Stuck at home with no school to keep your kids busy? You may be looking for ways to keep your little ones (or you) entertained in the house. We’ve compiled a list of Inuit art games, activities and movies to help pass the time. Colour together with a series of Indigenous-made colouring pages, or learn Inuit stories through beautifully animated shows on Isuma TV.
You can also keep busy by looking at online art together—if that’s more your speed, check out some of our other Couch Content here, here and here.
Iñupiaq artist and writer Nasugraq Rainey Hopson has designed a series of illustrations for kids and adults to colour with. Since first making her colouring pages free on Facebook for everyone in early March, she and a group of other Indigenous artists, including Sarah Whalen Lunn and Hanna Agasuuq Sholl, have banded together to produce full sets of colouring books. Their colouring pages depict mammals and traditional Alaskan Native dress and activities, alongside Iñupiat and English names.
Traditional Inuit Games
Compiled by Grade Six students in Iqaluit, NU, this set of Traditional Inuit Games requires no equipment other than a willing partner. With step-by-step instructions in words and photos, your kids will learn how to play games like the Musk Ox Push, where players on all fours brace their shoulders together and see who can push the other forward.
Early Inuktitut Language Lessons
An introductory lesson in Inuktitut from the University of Maine, this resource teaches writing in syllabics and some basic Inuktitut words and phrases, along with suggested learning exercises for students K-12.
Tim Pitsiulak Computer Generation (2012) Coloured pencil 50.8 x 66 cm Courtesy RBC Art Collection Reproduced with permission Dorset Fine Arts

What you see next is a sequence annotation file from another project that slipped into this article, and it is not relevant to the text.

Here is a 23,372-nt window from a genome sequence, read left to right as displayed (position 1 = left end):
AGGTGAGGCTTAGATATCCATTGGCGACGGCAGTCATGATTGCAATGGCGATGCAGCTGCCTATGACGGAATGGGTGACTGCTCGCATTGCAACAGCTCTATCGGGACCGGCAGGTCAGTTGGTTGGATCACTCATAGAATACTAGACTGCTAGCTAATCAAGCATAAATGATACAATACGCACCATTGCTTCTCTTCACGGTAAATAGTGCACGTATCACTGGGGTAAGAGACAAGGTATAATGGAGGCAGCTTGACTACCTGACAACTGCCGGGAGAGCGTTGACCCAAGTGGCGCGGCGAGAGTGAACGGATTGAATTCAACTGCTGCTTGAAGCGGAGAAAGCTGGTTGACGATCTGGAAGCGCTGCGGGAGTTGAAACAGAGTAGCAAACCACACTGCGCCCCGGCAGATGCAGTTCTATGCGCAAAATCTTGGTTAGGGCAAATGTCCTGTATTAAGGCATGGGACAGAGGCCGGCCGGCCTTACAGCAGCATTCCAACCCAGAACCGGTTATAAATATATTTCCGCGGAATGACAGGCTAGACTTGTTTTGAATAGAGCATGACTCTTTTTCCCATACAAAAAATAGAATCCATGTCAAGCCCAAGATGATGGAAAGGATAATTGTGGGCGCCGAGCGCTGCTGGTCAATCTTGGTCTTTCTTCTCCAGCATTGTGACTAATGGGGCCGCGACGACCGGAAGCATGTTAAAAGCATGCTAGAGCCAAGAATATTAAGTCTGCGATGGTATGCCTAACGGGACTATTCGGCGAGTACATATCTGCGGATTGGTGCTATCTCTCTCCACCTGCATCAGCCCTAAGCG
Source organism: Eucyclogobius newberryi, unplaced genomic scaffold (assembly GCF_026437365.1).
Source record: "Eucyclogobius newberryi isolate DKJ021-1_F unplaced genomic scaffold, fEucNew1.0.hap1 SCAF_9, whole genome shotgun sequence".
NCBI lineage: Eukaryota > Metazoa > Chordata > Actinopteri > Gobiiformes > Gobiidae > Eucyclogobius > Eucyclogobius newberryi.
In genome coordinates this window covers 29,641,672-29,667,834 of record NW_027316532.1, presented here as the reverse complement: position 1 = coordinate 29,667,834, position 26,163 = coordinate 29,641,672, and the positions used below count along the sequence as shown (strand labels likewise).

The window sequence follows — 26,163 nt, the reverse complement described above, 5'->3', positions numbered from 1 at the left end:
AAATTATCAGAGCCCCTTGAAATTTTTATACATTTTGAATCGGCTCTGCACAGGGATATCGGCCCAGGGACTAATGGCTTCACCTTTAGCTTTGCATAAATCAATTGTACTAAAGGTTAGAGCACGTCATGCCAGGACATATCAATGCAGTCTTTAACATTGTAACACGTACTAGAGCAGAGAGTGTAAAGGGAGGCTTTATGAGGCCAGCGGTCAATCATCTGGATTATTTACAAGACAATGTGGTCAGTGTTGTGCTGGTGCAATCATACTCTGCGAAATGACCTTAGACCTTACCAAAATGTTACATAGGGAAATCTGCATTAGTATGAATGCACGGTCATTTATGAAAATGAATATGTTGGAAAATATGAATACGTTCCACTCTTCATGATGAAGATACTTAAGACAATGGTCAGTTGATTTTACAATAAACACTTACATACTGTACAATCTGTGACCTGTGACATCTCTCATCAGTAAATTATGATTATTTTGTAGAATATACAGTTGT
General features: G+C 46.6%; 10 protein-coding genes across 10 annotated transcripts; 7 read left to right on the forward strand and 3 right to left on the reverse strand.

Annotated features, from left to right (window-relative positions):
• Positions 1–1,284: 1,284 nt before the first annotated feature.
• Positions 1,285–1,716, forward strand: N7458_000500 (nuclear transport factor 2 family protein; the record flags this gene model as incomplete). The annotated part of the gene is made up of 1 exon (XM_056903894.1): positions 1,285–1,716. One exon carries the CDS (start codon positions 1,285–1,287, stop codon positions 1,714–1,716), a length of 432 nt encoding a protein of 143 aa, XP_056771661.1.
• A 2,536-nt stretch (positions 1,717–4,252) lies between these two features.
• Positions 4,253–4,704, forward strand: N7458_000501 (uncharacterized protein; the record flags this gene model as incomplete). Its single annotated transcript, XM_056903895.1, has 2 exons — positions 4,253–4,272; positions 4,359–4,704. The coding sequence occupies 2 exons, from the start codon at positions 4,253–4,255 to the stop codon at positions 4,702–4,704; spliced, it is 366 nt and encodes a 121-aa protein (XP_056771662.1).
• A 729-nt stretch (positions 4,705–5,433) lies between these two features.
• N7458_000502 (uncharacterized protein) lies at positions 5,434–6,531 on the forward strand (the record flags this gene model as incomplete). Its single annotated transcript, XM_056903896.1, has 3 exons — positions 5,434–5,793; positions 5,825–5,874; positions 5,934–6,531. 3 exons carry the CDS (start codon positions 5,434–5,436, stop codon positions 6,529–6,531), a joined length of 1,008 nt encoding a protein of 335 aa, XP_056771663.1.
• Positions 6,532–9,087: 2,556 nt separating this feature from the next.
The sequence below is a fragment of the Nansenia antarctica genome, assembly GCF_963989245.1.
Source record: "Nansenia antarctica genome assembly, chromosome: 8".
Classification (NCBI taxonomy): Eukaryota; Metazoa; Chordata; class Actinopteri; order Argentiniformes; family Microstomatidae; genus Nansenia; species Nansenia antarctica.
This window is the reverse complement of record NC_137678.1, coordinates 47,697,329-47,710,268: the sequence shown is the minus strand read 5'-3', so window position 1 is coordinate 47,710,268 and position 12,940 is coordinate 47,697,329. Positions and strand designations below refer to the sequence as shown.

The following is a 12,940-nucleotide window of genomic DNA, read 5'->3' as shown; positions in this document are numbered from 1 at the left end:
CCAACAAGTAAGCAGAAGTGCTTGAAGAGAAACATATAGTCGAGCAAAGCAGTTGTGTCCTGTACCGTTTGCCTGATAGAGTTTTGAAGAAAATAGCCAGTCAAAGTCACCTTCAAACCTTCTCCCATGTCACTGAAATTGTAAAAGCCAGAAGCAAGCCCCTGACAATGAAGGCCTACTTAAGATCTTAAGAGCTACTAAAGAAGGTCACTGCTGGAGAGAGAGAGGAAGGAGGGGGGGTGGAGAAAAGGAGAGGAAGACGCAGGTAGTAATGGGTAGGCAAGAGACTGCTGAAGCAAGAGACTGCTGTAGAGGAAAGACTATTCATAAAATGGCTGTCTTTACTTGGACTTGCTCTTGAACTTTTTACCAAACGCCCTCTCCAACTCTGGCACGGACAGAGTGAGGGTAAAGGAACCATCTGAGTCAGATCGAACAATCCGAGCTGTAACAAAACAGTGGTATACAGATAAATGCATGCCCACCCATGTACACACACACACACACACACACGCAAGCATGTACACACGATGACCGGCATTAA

Inuktitut Computer Games
Run by Kativik Ilisarniliriniq, the school board that covers much of Nunavik, these Inuktitut Computer Games aim to be both educational and fun, teaching early vocabulary like body parts and animal names in Inuktitut, and introducing games like Memory and Mirror Puzzles in a new language.
Inuktitut Language Reading
Inhabit Media has partnered with Nunavut Tunngavik Inc. to provide Inuktut language picture books online while schools are out, to ensure that children have access to resources that support learning from home in their language. For non-Inuktut speakers, Inhabit Media also produces a broad catalogue of children’s books in English and French, which can be found at most major online retailers.
National Film Board
The National Film Board has devoted a page to Inuit films for children, with both documentary and animated features. We love I Can Make Art...Like Andrew Qappik, which has the celebrated graphic artist teach basic printmaking skills to elementary schoolchildren.
The family channel on Isuma TV has animated TV shows, stop-motion films, and documentaries in English, French and Inuktitut, all created by Indigenous artists. We love JerryCo Animation’s series on Inuit stories!
The Legend of Sarila
Available through CBC Gem, The Legend of Sarila is an animated feature film that tells the story of three young Inuit in the early 20th century who set out to look for the fabled land of Sarila, where they can find food for their families. The cast includes actor Natar Ungalaaq and singer Elisapie.
The children’s division of the Aboriginal People’s Television Network, APTN Kids features shows for children of all ages. You can stream Anaana’s Tent, featuring award-winning singer and performer Riit, or visit the website to play games and listen to songs and stories.
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